Milan M. Yandich, '43SM, Whiting,
Ind.: Wilfred Roberts. '43SM, Detroit;
Roy Swift. '4SM, Flint; Raymond
Opland, '43SM, Pontiac; Clarence
Schultz, '43SM, Flint; Charles Well-
ington, '41SM, Ann Arbor; George
Irwin, '43, Quincy, Ill.; Dale Zornow,
'43, Rochester, N.Y.; Donald W. Mac-
Leod, '43SM, Ann Arbor; Owen Mays,
42, Quincy. Ill.; Robert Voss, '43E,
Kalamazoo; Franklyn Tinker, '43SM,
Battle Creek; Oscar Feldman, '43,
Poughkeepsie, N.Y.; Frank Basso, '42

University Fair Sex Top Men
In Scholarship, Report Shows
They may be the iai sex, but asserted. The grades received by

University women certainly are not
the weak sex from an academic
standpoint, according to Registrar
Ira M. Smith's report on grades re-
:eived during the two winter session
semesters of last year.
Based upon the "honor point" sys-
tem, women topped men last year,
2.57 to 2.48, in the "all-women. all-
men" group. Sorority women, how-
ever, stood even higher, with an aver-
age of 2.60. .01 above the unaffiliated

pledges who do not meet academic
qualifications for initiation are not
included in the figures indicating
the scholastic standings of thel
groups.
Students of the medical, law and
dental schools are not included in

Richard L. Tobin, '32. assistant
night city editor of the New York
Herald Tribune, has been appointed
assistant professor of journalism for
the current academic year at the
Columbia University Graduate School
of Journalism, it was announced re-
cently. He will assist in the course
in newspaper reporting and writing.
Mr. Tobin has been on the staff

signments including the Lindbergh
case, the Hauptmann execution, and
the Mississippi-Ohio flcd in 1937,
Mr. Tobin served as as'ctant day
city editor of the New York herald
Tribune.
Born in Chicago, Ill., on August 9.
1910. Mr. Tobin is the son of Rihh-
ard Griswold and Ann Lardner Tobn.
Prior to entering the University of
Michigan in 1928, Mr. Tobin workcd
for a year on the Niles Daily er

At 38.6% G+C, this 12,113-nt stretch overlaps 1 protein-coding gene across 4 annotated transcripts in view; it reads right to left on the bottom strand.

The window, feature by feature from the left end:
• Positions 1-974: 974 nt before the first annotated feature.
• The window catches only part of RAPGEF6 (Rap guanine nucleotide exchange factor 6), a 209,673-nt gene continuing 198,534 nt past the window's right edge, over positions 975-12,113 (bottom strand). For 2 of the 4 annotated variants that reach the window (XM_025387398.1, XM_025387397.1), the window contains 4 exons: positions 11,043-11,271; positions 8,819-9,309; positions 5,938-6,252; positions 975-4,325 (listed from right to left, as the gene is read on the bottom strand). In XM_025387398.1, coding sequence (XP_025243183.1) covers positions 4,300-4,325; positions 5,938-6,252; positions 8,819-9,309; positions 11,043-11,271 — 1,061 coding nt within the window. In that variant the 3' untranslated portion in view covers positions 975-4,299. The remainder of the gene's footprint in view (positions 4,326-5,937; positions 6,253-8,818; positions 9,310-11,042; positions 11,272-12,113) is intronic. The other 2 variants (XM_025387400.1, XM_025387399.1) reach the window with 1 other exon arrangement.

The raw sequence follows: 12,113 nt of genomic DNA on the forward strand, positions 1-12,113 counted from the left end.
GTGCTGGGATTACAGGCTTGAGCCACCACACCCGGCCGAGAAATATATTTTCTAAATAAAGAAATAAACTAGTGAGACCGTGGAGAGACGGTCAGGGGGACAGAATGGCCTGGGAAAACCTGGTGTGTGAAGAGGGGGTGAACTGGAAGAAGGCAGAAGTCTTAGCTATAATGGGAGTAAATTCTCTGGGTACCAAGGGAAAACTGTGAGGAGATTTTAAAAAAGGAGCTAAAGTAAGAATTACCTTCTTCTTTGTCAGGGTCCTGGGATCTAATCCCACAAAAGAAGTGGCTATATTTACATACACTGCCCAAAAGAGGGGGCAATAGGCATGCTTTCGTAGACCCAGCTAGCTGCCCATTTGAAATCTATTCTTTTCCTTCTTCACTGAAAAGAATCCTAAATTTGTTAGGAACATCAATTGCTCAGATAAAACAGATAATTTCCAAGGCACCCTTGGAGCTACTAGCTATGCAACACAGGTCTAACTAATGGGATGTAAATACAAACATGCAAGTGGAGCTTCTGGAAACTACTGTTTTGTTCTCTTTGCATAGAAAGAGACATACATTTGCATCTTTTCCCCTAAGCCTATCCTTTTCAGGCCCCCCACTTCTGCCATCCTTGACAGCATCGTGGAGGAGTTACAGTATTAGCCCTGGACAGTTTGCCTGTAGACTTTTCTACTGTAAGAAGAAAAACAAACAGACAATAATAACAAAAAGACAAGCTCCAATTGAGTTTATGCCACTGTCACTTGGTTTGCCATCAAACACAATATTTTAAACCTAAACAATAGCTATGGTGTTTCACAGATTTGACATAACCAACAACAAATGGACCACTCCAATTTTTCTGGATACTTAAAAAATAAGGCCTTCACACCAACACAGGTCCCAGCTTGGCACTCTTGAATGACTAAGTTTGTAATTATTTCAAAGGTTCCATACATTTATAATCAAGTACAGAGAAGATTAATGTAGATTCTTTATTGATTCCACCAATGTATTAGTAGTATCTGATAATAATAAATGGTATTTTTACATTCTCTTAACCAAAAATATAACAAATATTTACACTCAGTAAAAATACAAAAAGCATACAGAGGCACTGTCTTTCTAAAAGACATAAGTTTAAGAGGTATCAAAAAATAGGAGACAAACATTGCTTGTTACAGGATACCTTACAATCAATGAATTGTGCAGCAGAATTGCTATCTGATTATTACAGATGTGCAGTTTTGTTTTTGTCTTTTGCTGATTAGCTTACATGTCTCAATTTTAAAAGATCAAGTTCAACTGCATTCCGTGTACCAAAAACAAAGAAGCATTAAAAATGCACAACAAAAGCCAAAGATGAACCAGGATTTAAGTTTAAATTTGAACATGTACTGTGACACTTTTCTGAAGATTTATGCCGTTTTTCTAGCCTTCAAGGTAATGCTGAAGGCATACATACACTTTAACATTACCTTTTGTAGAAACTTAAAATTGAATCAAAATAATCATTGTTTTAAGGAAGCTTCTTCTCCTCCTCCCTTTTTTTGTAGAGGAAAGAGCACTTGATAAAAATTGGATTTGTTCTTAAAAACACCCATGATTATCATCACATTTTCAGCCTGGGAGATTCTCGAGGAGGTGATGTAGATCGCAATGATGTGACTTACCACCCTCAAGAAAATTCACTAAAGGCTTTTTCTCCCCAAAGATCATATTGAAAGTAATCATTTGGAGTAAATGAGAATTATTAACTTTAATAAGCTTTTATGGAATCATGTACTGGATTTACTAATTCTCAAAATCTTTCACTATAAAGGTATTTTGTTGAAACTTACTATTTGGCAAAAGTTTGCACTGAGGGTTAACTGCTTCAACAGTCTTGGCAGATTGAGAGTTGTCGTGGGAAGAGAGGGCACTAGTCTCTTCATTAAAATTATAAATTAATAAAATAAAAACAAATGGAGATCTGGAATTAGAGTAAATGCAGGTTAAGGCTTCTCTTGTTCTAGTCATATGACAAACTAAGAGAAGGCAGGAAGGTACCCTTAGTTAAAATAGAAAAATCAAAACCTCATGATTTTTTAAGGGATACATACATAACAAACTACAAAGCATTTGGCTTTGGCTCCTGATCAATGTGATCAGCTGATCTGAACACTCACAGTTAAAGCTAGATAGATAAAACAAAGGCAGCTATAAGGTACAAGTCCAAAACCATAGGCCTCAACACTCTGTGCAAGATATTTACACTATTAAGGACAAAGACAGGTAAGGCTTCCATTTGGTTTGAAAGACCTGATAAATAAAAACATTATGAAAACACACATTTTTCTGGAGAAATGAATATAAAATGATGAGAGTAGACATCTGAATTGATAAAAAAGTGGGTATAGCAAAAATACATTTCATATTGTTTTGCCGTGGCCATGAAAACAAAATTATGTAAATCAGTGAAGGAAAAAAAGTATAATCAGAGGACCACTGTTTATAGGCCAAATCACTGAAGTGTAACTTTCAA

and the South Bend 1Ind.1 NS-
Times.

Alumnus To Teach At Columbia

Dcetor Smith's report, since the of the New York Herald Tribune
grading systems used in these schools since the day after he was grad-
differ from those used in the non- uated from the University of Mich-
professional departments of the Uni- igan. After doing general reporting
versity. and covering a wide variety of as-
Miller To Talk Today
"Outstanding Militay Experiences
of the Present War and Our Progress
in Preparing for Defense" will be the
topic of a talk to be given by Col.

.00 -

group.
Unaffiliated
of 2.51, equal
figure, while

men hit an average
to the all-University
fraternity members

Council

Meeting

The new reorganization plans of
Congress, Independent Men's Associa-
tion, will come just one step nearer
realization when the rooming house
council holds its first meeting at 4:38
p.m. tomorrow in Congress office.
Room 306 Union, Richard Shuey,
'42E, chairman of the organization
committee, announced yesterday.
Under the supervision of Congress.
most rooming houses with five or
more resident students held elections
during the past two weeks. The pres-
idents of these rooming houses are
given seats in Congress' Rooming
House Council and will help to carry
out Congress' plans for service to in-
lependent men,'Shuey explained.